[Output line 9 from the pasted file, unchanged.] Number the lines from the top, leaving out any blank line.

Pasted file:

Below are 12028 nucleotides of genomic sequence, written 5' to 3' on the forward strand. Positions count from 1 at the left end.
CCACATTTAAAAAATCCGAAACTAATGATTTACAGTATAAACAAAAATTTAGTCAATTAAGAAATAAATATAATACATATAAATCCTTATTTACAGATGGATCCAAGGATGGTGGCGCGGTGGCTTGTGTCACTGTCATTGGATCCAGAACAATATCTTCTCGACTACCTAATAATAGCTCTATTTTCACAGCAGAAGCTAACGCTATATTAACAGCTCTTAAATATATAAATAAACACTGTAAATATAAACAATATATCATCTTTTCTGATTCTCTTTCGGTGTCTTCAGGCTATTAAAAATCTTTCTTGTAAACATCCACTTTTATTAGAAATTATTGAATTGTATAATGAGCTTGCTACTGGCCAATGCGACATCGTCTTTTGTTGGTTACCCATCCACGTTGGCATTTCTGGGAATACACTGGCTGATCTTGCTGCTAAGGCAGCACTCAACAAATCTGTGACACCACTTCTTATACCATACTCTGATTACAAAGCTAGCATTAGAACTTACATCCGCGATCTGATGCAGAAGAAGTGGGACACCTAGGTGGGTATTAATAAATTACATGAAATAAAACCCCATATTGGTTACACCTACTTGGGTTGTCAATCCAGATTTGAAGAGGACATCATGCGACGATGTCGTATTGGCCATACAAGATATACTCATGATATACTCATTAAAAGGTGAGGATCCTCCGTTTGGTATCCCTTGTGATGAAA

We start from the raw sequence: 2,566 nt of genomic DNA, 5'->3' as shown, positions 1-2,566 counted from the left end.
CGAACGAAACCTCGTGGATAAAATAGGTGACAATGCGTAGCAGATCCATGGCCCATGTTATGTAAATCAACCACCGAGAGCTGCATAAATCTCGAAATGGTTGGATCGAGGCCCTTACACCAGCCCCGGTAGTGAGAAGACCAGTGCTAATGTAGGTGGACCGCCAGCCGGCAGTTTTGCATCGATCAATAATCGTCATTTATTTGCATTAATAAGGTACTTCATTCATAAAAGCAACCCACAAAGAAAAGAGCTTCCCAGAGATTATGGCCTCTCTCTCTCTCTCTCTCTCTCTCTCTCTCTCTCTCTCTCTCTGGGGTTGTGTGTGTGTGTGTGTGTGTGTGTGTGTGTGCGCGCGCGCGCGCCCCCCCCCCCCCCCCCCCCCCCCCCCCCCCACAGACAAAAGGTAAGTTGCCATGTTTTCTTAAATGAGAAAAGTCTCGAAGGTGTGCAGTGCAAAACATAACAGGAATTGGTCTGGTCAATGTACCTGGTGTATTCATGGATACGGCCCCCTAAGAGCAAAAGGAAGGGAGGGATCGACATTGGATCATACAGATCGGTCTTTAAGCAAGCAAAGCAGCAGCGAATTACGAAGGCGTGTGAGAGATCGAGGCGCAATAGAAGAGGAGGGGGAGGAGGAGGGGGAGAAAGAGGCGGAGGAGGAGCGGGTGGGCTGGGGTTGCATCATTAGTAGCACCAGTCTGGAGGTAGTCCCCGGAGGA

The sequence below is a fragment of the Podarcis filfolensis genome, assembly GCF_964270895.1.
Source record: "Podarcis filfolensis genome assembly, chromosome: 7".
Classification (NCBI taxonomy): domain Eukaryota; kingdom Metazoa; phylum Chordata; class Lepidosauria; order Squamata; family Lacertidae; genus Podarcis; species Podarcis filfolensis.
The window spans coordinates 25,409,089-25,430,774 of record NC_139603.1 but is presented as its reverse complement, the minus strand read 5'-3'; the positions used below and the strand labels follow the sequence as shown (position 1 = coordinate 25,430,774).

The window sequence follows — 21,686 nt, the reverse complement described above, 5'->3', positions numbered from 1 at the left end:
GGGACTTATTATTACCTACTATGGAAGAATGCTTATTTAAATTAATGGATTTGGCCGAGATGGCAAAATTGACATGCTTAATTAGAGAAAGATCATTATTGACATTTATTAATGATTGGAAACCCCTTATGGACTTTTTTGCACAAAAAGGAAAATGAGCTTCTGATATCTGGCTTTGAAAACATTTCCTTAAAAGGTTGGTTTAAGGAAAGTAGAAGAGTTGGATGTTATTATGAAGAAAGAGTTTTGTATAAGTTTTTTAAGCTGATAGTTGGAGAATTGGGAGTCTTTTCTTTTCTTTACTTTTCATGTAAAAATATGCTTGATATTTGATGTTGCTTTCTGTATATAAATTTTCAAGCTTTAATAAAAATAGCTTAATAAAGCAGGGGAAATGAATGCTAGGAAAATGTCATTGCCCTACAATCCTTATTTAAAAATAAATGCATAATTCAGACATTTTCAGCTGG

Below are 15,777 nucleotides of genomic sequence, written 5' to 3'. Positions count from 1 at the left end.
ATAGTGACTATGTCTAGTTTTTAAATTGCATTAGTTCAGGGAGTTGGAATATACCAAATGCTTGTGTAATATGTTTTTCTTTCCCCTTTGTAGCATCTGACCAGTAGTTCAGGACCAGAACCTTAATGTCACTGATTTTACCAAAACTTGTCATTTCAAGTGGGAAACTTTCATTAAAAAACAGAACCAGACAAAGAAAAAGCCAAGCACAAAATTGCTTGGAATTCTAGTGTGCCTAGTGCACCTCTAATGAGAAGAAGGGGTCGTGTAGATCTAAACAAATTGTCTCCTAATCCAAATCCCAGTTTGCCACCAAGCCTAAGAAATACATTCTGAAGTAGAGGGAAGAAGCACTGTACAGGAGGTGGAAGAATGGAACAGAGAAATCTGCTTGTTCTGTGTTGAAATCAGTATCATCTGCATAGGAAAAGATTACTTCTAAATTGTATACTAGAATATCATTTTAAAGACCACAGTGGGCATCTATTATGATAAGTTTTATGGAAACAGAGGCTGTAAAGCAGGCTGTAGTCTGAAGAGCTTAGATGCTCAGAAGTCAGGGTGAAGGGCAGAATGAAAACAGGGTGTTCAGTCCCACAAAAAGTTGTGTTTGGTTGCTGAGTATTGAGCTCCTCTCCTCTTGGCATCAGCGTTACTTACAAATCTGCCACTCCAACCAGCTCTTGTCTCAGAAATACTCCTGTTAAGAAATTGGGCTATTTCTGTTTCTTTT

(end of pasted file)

The window sequence follows — 21,686 nt, the reverse complement described above, 5'->3', positions numbered from 1 at the left end: